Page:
Travel brings understanding and respect, except at the breakfast buffet. It’s here that you learn why people of different nations have despised and reviled each other through the centuries.
People eat some outlandish things early in the morning. I say this respectfully, as a woman who can happily eat a full curry dinner in the morning. I consider the fact that we aren’t all breakfasting on dosa, India’s fermented rice pancake, with spiced lentils and potato, to be one of the great mysteries of life. A lesser eater might baulk at nasi lemak, the Malaysian breakfast of coconut rice, fried anchovies, peanuts and other oddments, but I’ve been known to go back for seconds. My father, who came from Birmingham, UK, ate runny fried eggs accompanied by black pudding (for the blissfully uninitiated, that’s a sausage made of blood, with spices and biggish chunks of fat). Still, one has one’s limits.
On a visit to Japan, I was excited to experience the traditional Nipponese breakfast at a guesthouse. My expectations were high: miso soup, rice and various side dishes, such as fish, an omelette and pickles. Instead, my host couple proudly produced their take on a traditional English breakfast: an egg fried to a quite remarkably solid state and some pink processed, meaty stuff somewhat akin to bacon, both of which had been made at least a day previously and refrigerated overnight to ensure freshness. Breakfast arrived fridge-cold on an icy plate, covered in Glad Wrap. With the hosts eagerly looking on, I had no choice but to work my way through it, nodding appreciatively.
On a recent visit to the Thai island of Koh Sumai, I was impressed by the game attempt the hotel made to cover all breakfast bases – Thai, Japanese, English, German and Martian, perhaps. The buffet contained many interesting items including, in the English section, mashed potato and even cauliflower cheese. I worry that the Japanese and Martians might think this is classic English breakfast fare and make that finger-down-the-throat gagging gesture behind our backs. For all I know, the Thais felt similar embarrassment about the fried pork with tomato sauce which was presented among the Asian breakfast delicacies.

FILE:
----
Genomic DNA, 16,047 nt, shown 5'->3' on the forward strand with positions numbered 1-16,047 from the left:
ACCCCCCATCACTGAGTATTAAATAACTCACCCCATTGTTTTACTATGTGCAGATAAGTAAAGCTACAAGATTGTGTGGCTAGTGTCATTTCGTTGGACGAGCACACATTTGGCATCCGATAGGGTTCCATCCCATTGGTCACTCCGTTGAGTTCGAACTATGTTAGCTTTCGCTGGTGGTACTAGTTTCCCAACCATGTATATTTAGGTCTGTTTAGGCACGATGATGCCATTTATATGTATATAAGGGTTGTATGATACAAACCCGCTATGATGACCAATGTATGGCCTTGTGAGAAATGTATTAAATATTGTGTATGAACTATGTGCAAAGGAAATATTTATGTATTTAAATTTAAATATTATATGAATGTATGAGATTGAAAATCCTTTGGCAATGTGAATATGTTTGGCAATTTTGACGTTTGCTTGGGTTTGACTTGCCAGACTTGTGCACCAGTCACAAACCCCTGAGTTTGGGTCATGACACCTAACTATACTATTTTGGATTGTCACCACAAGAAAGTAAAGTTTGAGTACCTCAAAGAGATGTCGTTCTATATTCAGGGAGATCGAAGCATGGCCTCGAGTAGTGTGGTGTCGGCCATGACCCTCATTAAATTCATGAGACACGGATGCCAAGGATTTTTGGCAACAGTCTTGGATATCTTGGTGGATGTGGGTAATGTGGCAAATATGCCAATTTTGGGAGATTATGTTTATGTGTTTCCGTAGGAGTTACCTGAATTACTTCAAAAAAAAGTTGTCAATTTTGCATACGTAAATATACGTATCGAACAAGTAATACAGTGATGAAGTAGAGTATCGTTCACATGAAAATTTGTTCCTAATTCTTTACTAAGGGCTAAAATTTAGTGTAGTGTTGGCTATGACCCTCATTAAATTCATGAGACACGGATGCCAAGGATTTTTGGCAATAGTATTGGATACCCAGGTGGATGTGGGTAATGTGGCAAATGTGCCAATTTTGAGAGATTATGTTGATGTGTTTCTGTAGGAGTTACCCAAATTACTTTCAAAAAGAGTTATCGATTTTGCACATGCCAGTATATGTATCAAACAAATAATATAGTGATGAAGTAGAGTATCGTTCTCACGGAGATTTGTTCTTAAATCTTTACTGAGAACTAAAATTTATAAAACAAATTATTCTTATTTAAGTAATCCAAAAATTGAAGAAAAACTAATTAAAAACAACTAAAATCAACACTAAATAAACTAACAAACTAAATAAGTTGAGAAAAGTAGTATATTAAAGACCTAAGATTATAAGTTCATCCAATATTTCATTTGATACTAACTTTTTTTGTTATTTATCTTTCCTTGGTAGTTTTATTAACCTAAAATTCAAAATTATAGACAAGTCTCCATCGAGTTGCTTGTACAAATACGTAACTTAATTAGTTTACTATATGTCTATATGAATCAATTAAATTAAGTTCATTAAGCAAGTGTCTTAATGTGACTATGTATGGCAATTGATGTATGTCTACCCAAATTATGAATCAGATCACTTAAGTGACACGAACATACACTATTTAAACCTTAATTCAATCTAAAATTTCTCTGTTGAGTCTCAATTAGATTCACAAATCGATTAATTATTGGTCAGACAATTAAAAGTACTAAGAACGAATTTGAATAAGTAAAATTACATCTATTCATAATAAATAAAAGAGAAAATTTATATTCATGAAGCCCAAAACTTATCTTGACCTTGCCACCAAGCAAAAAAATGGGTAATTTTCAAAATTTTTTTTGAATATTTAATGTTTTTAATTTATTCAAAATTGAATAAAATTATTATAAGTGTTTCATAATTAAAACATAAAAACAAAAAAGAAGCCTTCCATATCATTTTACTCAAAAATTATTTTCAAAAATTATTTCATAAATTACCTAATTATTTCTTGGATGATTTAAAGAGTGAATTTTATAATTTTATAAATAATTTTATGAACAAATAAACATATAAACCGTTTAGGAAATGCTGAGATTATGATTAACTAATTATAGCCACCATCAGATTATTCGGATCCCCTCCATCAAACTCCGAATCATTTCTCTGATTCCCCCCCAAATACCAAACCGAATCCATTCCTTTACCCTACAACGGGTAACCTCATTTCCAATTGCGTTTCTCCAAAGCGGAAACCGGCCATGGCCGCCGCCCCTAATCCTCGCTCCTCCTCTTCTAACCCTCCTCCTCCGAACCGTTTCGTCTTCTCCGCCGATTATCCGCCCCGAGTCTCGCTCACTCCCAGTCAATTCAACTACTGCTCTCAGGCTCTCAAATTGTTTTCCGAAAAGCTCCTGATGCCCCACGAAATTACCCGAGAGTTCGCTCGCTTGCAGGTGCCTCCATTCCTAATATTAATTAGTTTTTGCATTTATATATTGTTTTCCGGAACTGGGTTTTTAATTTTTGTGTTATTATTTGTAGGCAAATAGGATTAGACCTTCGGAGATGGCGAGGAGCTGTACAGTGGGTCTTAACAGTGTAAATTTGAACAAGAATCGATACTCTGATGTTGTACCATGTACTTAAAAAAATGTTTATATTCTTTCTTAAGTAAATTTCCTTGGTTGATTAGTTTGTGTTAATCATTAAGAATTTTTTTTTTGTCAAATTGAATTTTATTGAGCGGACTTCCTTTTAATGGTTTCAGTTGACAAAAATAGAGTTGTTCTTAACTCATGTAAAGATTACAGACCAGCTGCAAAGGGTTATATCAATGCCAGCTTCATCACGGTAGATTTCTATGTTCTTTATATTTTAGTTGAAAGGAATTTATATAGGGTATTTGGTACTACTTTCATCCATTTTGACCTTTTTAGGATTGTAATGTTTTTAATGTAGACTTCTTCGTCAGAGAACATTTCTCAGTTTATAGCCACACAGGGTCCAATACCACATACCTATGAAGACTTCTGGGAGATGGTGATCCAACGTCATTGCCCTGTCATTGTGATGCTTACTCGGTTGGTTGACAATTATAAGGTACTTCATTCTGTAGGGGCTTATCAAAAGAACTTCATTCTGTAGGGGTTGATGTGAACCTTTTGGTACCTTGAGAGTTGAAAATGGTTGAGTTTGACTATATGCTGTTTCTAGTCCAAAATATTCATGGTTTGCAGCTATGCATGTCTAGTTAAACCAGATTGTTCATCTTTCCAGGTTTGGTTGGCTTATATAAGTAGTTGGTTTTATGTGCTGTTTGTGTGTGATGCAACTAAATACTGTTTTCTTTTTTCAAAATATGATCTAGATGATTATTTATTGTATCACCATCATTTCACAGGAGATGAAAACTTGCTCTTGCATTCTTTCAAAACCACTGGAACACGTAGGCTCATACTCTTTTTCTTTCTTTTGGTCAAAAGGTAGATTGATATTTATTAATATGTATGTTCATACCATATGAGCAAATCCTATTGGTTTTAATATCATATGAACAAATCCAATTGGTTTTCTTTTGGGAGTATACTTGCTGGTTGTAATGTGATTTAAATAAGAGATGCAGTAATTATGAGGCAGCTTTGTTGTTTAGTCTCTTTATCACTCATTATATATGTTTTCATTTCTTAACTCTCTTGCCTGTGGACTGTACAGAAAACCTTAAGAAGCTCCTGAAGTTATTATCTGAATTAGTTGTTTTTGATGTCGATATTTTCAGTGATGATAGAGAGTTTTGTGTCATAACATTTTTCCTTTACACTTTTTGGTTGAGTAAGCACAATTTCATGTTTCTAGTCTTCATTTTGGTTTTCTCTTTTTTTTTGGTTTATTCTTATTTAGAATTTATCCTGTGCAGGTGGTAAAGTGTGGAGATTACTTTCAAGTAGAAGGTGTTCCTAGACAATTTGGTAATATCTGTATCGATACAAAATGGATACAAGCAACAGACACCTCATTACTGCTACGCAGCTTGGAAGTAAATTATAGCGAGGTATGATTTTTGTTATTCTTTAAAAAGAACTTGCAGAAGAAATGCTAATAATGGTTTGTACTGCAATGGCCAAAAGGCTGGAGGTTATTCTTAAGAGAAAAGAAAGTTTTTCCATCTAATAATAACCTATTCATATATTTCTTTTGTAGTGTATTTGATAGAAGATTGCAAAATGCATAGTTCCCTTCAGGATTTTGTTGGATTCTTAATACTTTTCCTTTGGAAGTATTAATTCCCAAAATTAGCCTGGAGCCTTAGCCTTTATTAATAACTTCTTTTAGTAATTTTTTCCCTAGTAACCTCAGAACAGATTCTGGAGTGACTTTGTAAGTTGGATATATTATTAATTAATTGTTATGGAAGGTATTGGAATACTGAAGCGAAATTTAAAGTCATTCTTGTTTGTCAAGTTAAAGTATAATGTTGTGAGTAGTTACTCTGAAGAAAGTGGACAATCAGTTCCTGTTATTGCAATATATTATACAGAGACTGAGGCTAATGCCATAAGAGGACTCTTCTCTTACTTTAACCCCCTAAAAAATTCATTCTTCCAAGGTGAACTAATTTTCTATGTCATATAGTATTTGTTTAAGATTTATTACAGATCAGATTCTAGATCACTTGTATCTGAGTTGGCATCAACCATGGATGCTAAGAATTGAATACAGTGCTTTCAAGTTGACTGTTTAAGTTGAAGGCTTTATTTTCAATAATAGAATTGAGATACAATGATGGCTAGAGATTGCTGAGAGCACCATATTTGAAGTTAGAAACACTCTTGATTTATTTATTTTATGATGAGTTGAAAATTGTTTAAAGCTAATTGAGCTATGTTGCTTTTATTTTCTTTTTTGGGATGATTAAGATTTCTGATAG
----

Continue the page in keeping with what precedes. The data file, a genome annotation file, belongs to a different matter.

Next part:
I like a traditional start to the breakfast buffet: delicious, precisely carved fresh fruit. Then I take a fresh plate for the next course – Thai vegetable noodles and chilli sauce, say. And another one if I go on to bacon and eggs, or waffles and syrup.
In certain cultures, it seems the done thing is to pile all desired breakfast items onto one plate. Perhaps because there’s no real sense of how cauliflower cheese fits in with banana pancakes (answer: not at all).
Thus I saw a woman ladle strawberry yoghurt onto her toast. On another guest’s plate, a fried egg nestled up to a piece of watermelon, shoulder to shoulder with the baked beans. On another, the hideous sight of scrambled egg on top of a pain du chocolat, with a scoop of Greek salad alongside.
But let me not judge and rather keep in mind the extraordinary ability of travel to open the mind and encourage tolerance and understanding. You know, live and let live, the rich tapestry of life, and all that. Sometimes, there’s nothing to be done but just spoon your Nutella into your congee and mind your own business.